SA: You recently appeared on "Coaching through COVID-19" with United Soccer Coaches. What are some of the most important things you took away from those conversations?

AMANDA VANDERVORT: I am so impressed and proud with United Soccer Coaches for creating this platform to have some of these really difficult conversations. I think a lot of these people are looking for direction, inspiration, insight, an understanding of what's going on, what they can expect and what they can look to do in these tough times.

For me, just being able to have a conversation about my experience alongside my good friend Emma Hayes and her experience through this difficult time — we enjoyed interacting with coaches who logged in and asked questions. I would encourage anyone interested to check it out.

SA: What do you know about the status 2023 Women's World Cup plans, whose host has yet to be determined?

AMANDA VANDERVORT: Bids have been submitted and FIFA has done their analysis. If you compare the amount of time that the men's World Cup gets to prepare for the tournament, you know, a country like Qatar has been in the works since 2010. So, you're looking at 12 years of prep time.

For the women, hopefully we come to a decision later this year on 2023, which, yeah, gives a very short runway for a country — or a combination of countries if Australia and New Zealand win the bid — to prepare and it's complicated to pull off an event like the World Cup, women's or men's.

And so I'm hopeful the country that's put forward has the technology and capability to be able to put it up in just a few short years. And I hope FIFA provides them with the necessary support to do so.

SA: Tell us about the report FIFPRO recently released on the status of professional women’s soccer around the world.

AMANDA VANDERVORT: We were going to send out the “raising our game” report in February, but then coronavirus happened, and we were like, "Is this even the right thing to talk about?" so we decided to do a supplementary paper on the impacts of coronavirus on women's soccer based on all of the research in the report. So, we're giving the proper context now — but that report is still about women's soccer in 2019.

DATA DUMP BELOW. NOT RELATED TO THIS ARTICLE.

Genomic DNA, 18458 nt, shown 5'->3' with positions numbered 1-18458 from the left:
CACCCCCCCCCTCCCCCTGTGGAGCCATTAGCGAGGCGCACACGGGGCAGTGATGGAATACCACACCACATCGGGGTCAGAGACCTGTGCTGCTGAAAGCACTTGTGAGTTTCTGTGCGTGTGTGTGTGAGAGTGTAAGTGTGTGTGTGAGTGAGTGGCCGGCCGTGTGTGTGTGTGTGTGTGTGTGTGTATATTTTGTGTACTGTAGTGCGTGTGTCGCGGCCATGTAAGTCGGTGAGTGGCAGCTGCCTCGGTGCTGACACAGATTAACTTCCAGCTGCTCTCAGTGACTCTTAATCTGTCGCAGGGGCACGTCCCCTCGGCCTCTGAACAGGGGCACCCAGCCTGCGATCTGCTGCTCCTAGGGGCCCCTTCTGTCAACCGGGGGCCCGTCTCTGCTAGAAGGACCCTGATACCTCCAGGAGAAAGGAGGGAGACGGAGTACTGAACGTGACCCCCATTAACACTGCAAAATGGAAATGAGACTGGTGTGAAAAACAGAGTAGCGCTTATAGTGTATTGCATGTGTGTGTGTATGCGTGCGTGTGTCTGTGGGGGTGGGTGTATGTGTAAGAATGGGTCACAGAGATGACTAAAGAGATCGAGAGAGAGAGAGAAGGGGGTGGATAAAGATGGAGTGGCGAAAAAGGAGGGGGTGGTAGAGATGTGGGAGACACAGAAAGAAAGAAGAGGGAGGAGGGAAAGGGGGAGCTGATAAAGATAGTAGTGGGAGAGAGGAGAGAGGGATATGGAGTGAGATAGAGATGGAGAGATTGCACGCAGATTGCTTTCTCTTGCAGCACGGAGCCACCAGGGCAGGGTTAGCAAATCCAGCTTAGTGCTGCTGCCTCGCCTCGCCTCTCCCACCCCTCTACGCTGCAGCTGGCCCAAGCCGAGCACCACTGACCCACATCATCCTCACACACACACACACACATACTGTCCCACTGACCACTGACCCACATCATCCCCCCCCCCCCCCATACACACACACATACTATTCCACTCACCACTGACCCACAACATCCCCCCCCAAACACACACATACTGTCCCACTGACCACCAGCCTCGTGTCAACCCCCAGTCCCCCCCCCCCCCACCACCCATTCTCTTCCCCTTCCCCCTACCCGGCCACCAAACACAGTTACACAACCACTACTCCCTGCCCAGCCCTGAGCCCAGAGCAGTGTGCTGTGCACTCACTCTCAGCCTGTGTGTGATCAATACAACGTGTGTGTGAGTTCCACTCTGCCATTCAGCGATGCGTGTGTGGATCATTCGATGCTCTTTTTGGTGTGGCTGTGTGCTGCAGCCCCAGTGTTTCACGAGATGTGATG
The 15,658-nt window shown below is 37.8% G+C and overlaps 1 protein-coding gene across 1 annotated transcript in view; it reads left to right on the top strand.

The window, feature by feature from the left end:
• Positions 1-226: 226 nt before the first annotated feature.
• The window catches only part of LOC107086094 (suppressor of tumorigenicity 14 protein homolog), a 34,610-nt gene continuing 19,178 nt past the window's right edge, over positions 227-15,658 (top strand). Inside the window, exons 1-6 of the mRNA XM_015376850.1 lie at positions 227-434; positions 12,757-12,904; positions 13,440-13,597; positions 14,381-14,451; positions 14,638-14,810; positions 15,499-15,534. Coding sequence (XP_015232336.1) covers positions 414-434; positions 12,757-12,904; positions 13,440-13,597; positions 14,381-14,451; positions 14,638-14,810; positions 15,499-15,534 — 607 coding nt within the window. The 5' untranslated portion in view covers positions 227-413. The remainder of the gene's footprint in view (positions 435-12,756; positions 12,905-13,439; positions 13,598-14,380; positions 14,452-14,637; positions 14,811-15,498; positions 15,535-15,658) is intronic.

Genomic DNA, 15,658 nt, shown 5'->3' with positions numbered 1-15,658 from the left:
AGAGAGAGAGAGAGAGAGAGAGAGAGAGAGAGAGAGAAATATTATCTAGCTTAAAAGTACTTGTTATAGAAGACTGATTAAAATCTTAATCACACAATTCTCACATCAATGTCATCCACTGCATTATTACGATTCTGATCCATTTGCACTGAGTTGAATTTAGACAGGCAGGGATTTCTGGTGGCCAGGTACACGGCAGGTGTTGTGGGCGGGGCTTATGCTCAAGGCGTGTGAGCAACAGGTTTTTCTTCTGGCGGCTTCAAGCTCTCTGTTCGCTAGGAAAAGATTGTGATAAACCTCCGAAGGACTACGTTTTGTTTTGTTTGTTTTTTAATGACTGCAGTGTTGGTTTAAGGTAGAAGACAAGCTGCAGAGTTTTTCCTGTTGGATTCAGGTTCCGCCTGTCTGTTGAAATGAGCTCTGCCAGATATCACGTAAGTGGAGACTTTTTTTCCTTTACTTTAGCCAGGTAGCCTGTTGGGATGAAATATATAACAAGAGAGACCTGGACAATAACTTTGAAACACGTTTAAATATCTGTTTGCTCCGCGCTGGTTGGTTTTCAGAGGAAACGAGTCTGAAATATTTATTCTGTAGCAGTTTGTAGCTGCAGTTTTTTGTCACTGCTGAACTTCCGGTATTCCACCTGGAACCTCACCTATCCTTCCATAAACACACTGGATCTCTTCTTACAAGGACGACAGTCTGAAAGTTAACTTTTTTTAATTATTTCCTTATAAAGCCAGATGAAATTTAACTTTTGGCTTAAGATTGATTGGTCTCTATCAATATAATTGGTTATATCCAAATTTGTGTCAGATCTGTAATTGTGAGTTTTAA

FIFPRO 2020 Raising our Game Women's Football Report
"A forward-thinking report about women's professional soccer which puts players at the heart of the planned development and rebuilding of the sport after the coronavirus pandemic.” Nearly 200 players from 18 countries responded to FIFPRO’s survey, which found that 54% feel their teams do not have adequate support staff. Sixty-one percent of respondents say they are unsure if their club has a defined strategy for growth of the women's team. The report charts the economic evolution of the game, covering game-day attendance, TV audiences and sponsorship, and details player conditions at club and national team level.

SA: Why did you seek out a role at FIFPRO?

AMANDA VANDERVORT: I was at Women’s Professional Soccer (WPS) 2008, helping launch the league, really. As the league was facing financial trouble in 2010, we laid off most of our national staff. And I was one of the people who was let go. It went to bare-bone operations. [The WPS folded after its 2011 season].

During that time we had a lot of interaction with the folks at Major League Soccer and I had gotten to know Chris Schlosser at MLS. I ended working in men's pro soccer in MLS for nine years doing digital and social media. Which I absolutely loved. But I always knew that when the women's game was at a point where I could impact it with my knowledge and experience that I had gained from the men's side, I would go back.

So I was at MLS until April of 2019, and I just felt that the time was right to get back into the women's game. It wasn't a straight line, in fact I spent my summer at the World Cup in France, networking, trying to figure out where the women's game was going. So you could say FIFPRO emerged as a really interesting opportunity at this time when women need representation around the world. If the game is growing, representation matters. It was a great opportunity to get back into the women's game but also expand my knowledge and experience into something that I'm incredibly passionate about, which is players.